Protecting people and planet from “invisible killer” is focus of UN health campaign to tackle air pollution

The United Nations World Health Organization (WHO) in partnership with the Coalition for Climate and Clean Air (CCAC) and the Government of Norway has launched a global awareness campaign on the dangers of air pollution – especially ‘invisible killers’ such as black carbon, ground-level ozone and methane – for the health of individuals and the planet.Titled BreatheLife: Clean air. A healthy future, the campaign aims to mobilize cities and their inhabitants on issues of health and protecting the planet from the effects of air pollution. Moreover, By WHO and CCAC joining forces, ‘BreatheLife’ brings together expertise and partners that can tackle both the climate and health impacts of air pollution.

Scientists find link between tropical storms and decline of river deltas

Research by the University of Southampton shows that a change in the patterns of tropical storms is threatening the future of the Mekong River delta in Vietnam, indicating a similar risk to other deltas around the world.The study, funded by the UK Natural Environment Research Council (NERC) and undertaken in collaboration with the universities of Exeter (UK), Hull (UK), Illinois (USA) and Aalto University (Finland), found that changes in the behaviour of cyclones mean less sediment is running into rivers upstream of the Mekong delta, starving it of material vital for guarding against flooding. The findings are published in the journal Nature.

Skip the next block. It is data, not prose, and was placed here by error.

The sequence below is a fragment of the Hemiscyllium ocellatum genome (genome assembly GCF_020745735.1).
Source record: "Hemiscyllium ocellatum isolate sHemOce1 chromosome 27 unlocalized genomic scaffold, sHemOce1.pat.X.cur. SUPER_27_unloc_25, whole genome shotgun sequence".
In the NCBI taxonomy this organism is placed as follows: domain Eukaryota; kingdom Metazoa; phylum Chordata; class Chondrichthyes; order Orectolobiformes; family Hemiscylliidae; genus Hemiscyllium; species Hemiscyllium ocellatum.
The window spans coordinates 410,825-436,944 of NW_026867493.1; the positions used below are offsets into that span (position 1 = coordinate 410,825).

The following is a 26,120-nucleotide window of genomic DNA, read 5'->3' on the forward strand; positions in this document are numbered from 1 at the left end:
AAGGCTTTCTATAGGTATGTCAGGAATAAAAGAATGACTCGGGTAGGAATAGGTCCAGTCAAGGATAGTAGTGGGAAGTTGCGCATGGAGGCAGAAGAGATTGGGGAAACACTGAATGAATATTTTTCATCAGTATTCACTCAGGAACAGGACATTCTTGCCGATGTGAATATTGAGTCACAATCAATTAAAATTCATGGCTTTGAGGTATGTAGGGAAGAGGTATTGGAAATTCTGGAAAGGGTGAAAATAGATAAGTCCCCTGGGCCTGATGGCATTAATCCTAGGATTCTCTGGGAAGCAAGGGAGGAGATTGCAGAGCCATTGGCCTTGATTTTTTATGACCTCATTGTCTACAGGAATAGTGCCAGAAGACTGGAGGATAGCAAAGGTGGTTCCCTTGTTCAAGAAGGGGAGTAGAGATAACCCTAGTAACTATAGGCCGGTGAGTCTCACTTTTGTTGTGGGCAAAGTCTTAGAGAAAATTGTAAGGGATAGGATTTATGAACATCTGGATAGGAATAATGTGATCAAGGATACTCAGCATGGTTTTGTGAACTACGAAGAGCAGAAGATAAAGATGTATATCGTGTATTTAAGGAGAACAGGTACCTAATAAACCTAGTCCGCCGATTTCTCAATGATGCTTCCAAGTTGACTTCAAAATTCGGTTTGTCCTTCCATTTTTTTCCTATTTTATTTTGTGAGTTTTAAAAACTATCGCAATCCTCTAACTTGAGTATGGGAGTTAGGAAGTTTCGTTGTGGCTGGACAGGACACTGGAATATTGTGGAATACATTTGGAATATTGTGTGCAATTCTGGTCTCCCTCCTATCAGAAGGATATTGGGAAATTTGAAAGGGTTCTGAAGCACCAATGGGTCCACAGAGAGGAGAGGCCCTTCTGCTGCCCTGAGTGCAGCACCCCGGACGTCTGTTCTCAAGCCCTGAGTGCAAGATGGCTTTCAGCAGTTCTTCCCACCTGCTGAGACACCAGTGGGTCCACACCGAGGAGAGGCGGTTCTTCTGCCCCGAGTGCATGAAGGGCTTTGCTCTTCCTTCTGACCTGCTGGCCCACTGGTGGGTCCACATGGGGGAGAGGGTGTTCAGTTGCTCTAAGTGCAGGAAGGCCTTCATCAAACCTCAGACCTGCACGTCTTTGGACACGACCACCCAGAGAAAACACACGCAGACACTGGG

New 13-year Study Tracks Impact of Changing Climate on a Key Marine Food Source

A new multiyear study from scientists at the Woods Hole Oceanographic Institution (WHOI) has shown for the first time how changes in ocean temperature affect a key species of phytoplankton. The study, published in the October 21 issue of the journal Science, tracked levels of Synechococcus—a tiny bacterium common in marine ecosystems—near the coast of Massachusetts over a 13-year period. As ocean temperatures increased during that time, annual blooms of Synechococcus occurred up to four weeks earlier than usual because cells divided faster in warmer conditions, the study found.

Move over, solar: The next big renewable energy source could be at our feet

Flooring can be made from any number of sustainable materials, making it, generally, an eco-friendly feature in homes and businesses alike.Now, however, flooring could be even more “green,” thanks to an inexpensive, simple method developed by University of Wisconsin–Madison materials engineers that allows them to convert footsteps into usable electricity.

Safe new storage method could be key to future of hydrogen-powered vehicles

Hydrogen is often described as the fuel of the future, particularly when applied to hydrogen-powered fuel cell vehicles. One of the main obstacles facing this technology – a potential solution to future sustainable transport – has been the lack of a lightweight, safe on-board hydrogen storage material.

Monthly record-warm streak ends, September 2nd warmest on record for globe